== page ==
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French President Emmanuel Macron attends a press conference with Jordan's King Abdullah (not pictured) following their meeting at the Elysee Palace in Paris, France, December 19, 2017. REUTERS/Yoan Valat/Pool(reuters_tickers)
PARIS (Reuters) - France's prime minister, whose government has vowed to clean up politics, was forced on Wednesday to defend his decision to hire a private jet for 350,000 euros (309,520 pounds) to fly back from Japan.
Opposition politicians decried Edouard Philippe's use of the private charter, and a non-governmental agency that pursues financial wrongdoing in high places accused him of ignoring his own government's pledges of exemplary behaviour.
President Emmanuel Macron came under fire earlier this month for celebrating his 40th birthday in the grounds of a royal palace. His office sought to play that down, saying the event had been paid for by Macron and his wife.
Philippe acknowledged on RTL radio that he and his delegation flew back to Paris from Tokyo, after an official trip to New Caledonia, at a cost of 350,000 euros, but said he had been obliged to do so.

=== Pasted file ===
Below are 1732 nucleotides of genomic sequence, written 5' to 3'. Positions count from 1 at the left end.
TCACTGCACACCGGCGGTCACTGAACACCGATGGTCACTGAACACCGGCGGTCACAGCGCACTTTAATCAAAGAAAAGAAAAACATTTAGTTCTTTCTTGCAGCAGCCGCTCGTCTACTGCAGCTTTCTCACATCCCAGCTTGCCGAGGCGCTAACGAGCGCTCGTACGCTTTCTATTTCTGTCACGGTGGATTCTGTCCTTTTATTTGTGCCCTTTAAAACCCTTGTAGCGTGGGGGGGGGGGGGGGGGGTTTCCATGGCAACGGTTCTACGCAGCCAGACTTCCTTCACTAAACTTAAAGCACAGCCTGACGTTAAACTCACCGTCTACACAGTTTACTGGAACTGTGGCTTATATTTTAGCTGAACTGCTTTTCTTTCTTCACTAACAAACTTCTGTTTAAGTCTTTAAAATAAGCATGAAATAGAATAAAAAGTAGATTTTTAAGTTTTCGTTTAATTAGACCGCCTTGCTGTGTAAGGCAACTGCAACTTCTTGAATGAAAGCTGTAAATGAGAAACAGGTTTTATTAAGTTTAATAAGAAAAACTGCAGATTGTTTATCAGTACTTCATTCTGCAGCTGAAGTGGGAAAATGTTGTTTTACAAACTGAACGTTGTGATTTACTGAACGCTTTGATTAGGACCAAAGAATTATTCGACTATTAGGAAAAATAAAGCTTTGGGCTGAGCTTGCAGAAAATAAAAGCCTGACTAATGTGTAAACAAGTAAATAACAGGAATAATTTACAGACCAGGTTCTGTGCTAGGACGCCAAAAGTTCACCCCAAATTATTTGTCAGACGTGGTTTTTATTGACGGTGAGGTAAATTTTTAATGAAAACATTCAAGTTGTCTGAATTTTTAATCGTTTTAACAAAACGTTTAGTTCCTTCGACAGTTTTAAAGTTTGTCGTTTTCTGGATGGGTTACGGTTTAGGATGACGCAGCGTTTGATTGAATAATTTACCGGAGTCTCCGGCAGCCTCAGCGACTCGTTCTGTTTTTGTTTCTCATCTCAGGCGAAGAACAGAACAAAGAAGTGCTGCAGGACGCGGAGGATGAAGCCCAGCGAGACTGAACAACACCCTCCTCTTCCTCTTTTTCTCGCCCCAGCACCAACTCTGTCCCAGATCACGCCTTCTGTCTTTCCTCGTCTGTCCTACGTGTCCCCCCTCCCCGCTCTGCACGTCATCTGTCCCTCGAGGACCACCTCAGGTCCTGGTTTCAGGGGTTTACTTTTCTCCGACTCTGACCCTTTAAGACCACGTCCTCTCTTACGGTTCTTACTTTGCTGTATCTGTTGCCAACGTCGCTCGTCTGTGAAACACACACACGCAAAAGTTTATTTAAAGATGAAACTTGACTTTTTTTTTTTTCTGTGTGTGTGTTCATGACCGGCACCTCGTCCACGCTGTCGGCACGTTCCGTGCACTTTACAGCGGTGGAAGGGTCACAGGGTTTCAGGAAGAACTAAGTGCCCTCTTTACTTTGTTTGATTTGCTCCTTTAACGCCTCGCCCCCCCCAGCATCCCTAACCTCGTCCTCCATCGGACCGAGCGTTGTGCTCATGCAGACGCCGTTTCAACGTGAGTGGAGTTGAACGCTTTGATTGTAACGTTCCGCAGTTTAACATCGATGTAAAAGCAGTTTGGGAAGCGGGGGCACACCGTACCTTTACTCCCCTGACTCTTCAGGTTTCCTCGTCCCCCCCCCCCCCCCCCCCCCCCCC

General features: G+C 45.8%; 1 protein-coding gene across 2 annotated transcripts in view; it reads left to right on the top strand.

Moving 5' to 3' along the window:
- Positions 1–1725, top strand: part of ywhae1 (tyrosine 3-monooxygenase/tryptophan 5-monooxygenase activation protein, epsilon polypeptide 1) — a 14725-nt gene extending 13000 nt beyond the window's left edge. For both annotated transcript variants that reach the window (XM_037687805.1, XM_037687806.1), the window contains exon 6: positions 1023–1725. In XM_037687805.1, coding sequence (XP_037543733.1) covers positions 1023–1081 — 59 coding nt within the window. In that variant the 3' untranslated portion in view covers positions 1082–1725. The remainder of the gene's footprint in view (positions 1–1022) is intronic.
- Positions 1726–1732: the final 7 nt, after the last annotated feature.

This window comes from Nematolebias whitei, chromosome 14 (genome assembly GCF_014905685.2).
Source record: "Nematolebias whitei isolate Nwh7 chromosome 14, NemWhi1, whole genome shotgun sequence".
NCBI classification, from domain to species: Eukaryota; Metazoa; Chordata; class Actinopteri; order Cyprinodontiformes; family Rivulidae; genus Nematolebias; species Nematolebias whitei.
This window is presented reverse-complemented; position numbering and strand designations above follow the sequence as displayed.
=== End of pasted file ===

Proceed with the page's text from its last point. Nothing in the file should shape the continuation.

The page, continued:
"I totally understand the surprise and the questions of the French people," Philippe said. "We knew there was no commercial flight at the time we needed to return, and we knew we had to return because the President was leaving on the Wednesday morning of our return for Algeria," he said.
"The rule is that, whenever possible, (either) the Prime Minister or the President must be on national territory ... I take full responsibility for this decision."
Karim Bouamrane, spokesman for the Socialist Party, said on Twitter that the flight pointed to "amateurism" regarding the organisational skills of Philippe’s team.
Macron put financial and ethical probity in public life at the heart of a presidential election race he won last May, and his new government passed a law to tighten up on ethical standards in French politics.
He has struggled nonetheless to shake detractors' charges that he is a "president of the rich" after reforms including the scrapping of a wealth tax and reductions in housing benefit - moves Macron says will boost investment and social mobility.
In August, social media commentators and political opponents criticised the French president after it emerged he spent 26,000 euros on makeup during his first 100 days in office.
Anticor, a non-governmental agency that focuses on financial corruption and profligacy in politics, said use of a private jet was at odds with Macron and his government's declarations that financial probity was a priority.
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(Reporting by Dominique Vidalon and Brian Love; Editing by Sudip Kar-Gupta and John Stonestreet)